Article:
Published by Jon on December 19th, 2010 in Debian
When I first started using Debian properly, I played with
pinentry but I didn’t really understand the various bash initialisation scripts, and my botched setup annoyed me so much I disabled it again quite quickly (for example, if I left the machine logged in to GDM at home then logged in through SSH, pinentry dialogs stayed in GDM and had to be killed).
Now I’ve finally had time to get it sorted out, and this is part aide-memoire and part idiot check (hello, lazyweb). The brief:
gpg-agentshould take care of both GPG keys and SSH keys, transparently;
pinentryshould ask with
pinentry-gtk2at home, or at the current SSH session remotely;
- nothing should be left lying around after a session.
I assume appropriate packages are already installed – at a minimum,
gpg-agent and whichever
pinentry you prefer.
gpg-agent drops a hook into
/etc/X11/Xsession.d, but now there are both
ssh-agent running. Disable
ssh-agent because we’re going to let
gpg-agent take care of everything: in
/etc/X11/Xsession.options, comment out the line use-ssh-agent. In
/etc/X11/Xsession.d/90gpg-agent, add the –enable-ssh-support parameter so the STARTUP variable looks something like:
STARTUP="$GPGAGENT --daemon --sh --enable-ssh-support --write-env-file=$PID_FILE $STARTUP"
and also disable ssh in
$ gconftool-2 --set -t bool /apps/gnome-keyring/daemon-components/ssh false
Now (after restarting your X session) you can use ssh-add to import a key into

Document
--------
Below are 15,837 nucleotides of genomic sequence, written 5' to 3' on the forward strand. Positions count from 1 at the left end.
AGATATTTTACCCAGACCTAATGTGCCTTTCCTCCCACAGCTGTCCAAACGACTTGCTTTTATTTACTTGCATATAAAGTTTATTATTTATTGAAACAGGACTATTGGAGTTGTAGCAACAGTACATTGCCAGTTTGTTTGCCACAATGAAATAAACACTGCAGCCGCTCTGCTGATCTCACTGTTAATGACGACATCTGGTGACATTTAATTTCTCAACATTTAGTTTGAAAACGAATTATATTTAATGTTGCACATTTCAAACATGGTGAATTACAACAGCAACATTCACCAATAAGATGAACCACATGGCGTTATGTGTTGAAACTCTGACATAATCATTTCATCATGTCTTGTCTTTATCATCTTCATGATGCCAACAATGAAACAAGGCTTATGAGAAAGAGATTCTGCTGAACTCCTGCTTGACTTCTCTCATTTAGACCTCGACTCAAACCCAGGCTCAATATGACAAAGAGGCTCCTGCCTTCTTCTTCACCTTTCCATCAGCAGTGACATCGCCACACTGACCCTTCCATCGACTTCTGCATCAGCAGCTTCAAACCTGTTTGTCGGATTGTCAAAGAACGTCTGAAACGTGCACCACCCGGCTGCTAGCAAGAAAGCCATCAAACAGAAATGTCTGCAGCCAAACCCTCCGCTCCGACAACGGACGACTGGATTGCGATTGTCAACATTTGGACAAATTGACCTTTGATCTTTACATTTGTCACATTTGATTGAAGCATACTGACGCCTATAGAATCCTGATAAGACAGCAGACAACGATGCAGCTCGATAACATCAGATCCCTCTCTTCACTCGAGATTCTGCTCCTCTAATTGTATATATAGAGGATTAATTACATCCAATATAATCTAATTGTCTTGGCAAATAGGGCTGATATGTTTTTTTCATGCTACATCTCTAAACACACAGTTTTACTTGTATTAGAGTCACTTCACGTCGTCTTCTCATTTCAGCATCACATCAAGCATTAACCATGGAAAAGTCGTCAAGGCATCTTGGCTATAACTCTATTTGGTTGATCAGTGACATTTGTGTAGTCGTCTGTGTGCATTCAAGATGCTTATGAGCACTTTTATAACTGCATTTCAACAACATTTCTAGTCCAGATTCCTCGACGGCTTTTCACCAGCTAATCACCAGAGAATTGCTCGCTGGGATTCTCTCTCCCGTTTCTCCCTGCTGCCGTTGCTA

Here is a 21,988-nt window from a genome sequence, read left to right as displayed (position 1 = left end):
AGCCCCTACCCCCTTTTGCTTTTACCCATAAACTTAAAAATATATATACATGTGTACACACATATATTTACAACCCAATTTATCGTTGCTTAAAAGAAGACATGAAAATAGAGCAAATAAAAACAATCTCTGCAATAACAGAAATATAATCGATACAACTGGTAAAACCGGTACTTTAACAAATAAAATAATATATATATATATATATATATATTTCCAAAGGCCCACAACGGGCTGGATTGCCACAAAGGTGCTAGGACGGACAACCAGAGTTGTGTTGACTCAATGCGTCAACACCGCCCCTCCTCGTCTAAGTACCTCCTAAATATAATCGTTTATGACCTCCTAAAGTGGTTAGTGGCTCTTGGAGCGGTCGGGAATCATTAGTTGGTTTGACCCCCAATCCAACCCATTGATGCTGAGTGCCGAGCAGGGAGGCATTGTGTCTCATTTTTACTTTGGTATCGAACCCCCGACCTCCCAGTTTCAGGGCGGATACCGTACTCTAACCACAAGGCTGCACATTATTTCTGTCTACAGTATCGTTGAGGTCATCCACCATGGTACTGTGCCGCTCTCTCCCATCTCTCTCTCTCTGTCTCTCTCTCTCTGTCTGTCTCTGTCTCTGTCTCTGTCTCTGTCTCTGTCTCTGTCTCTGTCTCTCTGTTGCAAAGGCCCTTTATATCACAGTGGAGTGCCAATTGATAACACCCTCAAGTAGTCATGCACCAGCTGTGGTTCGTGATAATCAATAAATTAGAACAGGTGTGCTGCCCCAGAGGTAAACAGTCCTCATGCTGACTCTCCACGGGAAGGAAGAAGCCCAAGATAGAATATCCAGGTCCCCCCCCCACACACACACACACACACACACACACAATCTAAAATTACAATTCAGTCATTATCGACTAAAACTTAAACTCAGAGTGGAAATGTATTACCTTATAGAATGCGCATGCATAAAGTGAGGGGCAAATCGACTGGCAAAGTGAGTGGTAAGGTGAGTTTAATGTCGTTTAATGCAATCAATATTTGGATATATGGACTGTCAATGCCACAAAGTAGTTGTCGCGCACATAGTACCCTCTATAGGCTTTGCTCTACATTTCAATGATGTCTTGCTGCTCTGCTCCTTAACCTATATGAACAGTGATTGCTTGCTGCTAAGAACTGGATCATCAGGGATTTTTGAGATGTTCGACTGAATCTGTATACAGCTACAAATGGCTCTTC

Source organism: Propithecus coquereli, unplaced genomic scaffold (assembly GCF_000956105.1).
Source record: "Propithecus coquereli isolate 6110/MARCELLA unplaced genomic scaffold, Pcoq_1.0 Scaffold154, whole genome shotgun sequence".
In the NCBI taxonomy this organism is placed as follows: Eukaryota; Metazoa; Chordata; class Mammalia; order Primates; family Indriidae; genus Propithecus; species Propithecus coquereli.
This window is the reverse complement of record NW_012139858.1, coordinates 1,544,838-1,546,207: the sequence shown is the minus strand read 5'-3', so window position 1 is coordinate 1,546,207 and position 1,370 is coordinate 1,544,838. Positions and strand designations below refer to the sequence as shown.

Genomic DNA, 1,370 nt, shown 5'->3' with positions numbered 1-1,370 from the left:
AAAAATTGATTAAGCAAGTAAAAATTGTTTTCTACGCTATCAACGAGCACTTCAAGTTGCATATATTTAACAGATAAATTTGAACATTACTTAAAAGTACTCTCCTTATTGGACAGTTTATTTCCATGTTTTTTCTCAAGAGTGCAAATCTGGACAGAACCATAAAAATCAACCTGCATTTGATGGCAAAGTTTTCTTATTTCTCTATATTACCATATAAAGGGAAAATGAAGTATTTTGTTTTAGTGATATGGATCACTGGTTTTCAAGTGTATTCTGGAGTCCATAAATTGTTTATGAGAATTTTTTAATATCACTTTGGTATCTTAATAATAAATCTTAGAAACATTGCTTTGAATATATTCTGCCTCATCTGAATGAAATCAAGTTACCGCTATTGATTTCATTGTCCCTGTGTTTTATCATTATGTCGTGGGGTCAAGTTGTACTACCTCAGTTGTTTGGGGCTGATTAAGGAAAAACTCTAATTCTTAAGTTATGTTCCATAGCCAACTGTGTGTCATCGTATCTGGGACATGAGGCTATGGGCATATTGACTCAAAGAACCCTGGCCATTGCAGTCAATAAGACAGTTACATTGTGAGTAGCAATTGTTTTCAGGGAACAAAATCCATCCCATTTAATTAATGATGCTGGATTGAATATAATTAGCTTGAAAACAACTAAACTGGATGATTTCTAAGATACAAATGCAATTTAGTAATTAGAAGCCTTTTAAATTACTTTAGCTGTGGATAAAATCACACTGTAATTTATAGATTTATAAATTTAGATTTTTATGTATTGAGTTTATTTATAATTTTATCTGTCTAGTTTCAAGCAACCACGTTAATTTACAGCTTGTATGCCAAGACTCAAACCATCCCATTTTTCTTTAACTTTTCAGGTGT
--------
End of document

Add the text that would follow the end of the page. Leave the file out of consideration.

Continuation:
gpg-agent, and you should see a pinentry dialog asking for a password.
That takes care of X sessions, but it won’t work for SSH. This is where the different bash login scripts matter:
~/.bashrc is run for all non-login shells (that is, ones spawned from e.g.
~/.profile is only run for login shells (that is, ones where you have to authenticate, such as SSH connections). So, at the bottom of
~/.profile, we just start another
gpg-agent who doesn’t know about X:
eval $(gpg-agent --enable-ssh-support --daemon)
After restarting your SSH session and triggering a key operation, like signing a document,
pinentry-curses should ask for your passphrase at the SSH shell and not leave dialogs stranded in the X session.
Finally, that second agent shouldn’t be left hanging around after we’ve finished, or there’ll be hundreds of them soon. Fortunately, the PID is recorded in the environment variable
GPG_AGENT_INFO, but parsing that is a bit awkward when it’s also recorded alone in
SSH_AGENT_PID. So in
~/.bash_logout, we just
(Most of the pointers for this setup came from http://wiki.kumina.nl/index.php/Managing_ssh_keys_with_gpg-agent and http://stefaanlippens.net/bashrc_and_others)